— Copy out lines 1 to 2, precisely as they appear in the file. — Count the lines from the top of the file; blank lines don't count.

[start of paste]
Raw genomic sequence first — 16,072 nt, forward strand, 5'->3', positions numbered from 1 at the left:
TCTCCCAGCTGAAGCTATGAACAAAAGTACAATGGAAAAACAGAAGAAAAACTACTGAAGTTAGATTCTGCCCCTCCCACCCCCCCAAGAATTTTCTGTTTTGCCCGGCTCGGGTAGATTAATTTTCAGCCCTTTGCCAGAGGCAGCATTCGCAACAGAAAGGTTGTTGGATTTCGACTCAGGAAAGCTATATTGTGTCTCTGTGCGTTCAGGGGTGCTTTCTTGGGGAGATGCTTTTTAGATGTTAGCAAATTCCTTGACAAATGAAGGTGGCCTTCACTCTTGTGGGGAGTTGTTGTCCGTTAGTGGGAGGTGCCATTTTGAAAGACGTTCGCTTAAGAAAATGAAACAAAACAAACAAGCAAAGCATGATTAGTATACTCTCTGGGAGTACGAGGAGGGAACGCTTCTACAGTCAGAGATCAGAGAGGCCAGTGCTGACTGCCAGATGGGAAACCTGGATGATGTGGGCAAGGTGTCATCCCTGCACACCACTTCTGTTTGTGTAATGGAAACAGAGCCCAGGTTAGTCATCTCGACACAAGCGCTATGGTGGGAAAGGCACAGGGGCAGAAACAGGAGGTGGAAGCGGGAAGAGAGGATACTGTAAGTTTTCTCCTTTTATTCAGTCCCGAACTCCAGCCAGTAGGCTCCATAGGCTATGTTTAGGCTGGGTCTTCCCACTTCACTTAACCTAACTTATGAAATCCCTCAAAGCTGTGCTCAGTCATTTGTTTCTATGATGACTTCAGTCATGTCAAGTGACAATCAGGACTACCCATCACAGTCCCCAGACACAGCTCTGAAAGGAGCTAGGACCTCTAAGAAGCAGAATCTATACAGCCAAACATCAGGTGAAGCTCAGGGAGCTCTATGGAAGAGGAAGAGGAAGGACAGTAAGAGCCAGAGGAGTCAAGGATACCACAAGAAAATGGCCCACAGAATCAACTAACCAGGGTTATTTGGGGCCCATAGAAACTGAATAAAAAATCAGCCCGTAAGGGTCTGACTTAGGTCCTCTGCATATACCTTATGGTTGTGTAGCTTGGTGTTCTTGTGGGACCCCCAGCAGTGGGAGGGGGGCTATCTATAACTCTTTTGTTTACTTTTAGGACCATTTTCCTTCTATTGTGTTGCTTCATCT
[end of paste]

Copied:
Raw genomic sequence first — 16,072 nt, forward strand, 5'->3', positions numbered from 1 at the left:
TCTCCCAGCTGAAGCTATGAACAAAAGTACAATGGAAAAACAGAAGAAAAACTACTGAAGTTAGATTCTGCCCCTCCCACCCCCCCAAGAATTTTCTGTTTTGCCCGGCTCGGGTAGATTAATTTTCAGCCCTTTGCCAGAGGCAGCATTCGCAACAGAAAGGTTGTTGGATTTCGACTCAGGAAAGCTATATTGTGTCTCTGTGCGTTCAGGGGTGCTTTCTTGGGGAGATGCTTTTTAGATGTTAGCAAATTCCTTGACAAATGAAGGTGGCCTTCACTCTTGTGGGGAGTTGTTGTCCGTTAGTGGGAGGTGCCATTTTGAAAGACGTTCGCTTAAGAAAATGAAACAAAACAAACAAGCAAAGCATGATTAGTATACTCTCTGGGAGTACGAGGAGGGAACGCTTCTACAGTCAGAGATCAGAGAGGCCAGTGCTGACTGCCAGATGGGAAACCTGGATGATGTGGGCAAGGTGTCATCCCTGCACACCACTTCTGTTTGTGTAATGGAAACAGAGCCCAGGTTAGTCATCTCGACACAAGCGCTATGGTGGGAAAGGCACAGGGGCAGAAACAGGAGGTGGAAGCGGGAAGAGAGGATACTGTAAGTTTTCTCCTTTTATTCAGTCCCGAACTCCAGCCAGTAGGCTCCATAGGCTATGTTTAGGCTGGGTCTTCCCACTTCACTTAACCTAACTTATGAAATCCCTCAAAGCTGTGCTCAGTCATTTGTTTCTATGATGACTTCAGTCATGTCAAGTGACAATCAGGACTACCCATCACAGTCCCCAGACACAGCTCTGAAAGGAGCTAGGACCTCTAAGAAGCAGAATCTATACAGCCAAACATCAGGTGAAGCTCAGGGAGCTCTATGGAAGAGGAAGAGGAAGGACAGTAAGAGCCAGAGGAGTCAAGGATACCACAAGAAAATGGCCCACAGAATCAACTAACCAGGGTTATTTGGGGCCCATAGAAACTGAATAAAAAATCAGCCCGTAAGGGTCTGACTTAGGTCCTCTGCATATACCTTATGGTTGTGTAGCTTGGTGTTCTTGTGGGACCCCCAGCAGTGGGAGGGGGGCTATCTATAACTCTTTTGTTTACTTTTAGGACCATTTTCCTTCTATTGTGTTGCTTCATCT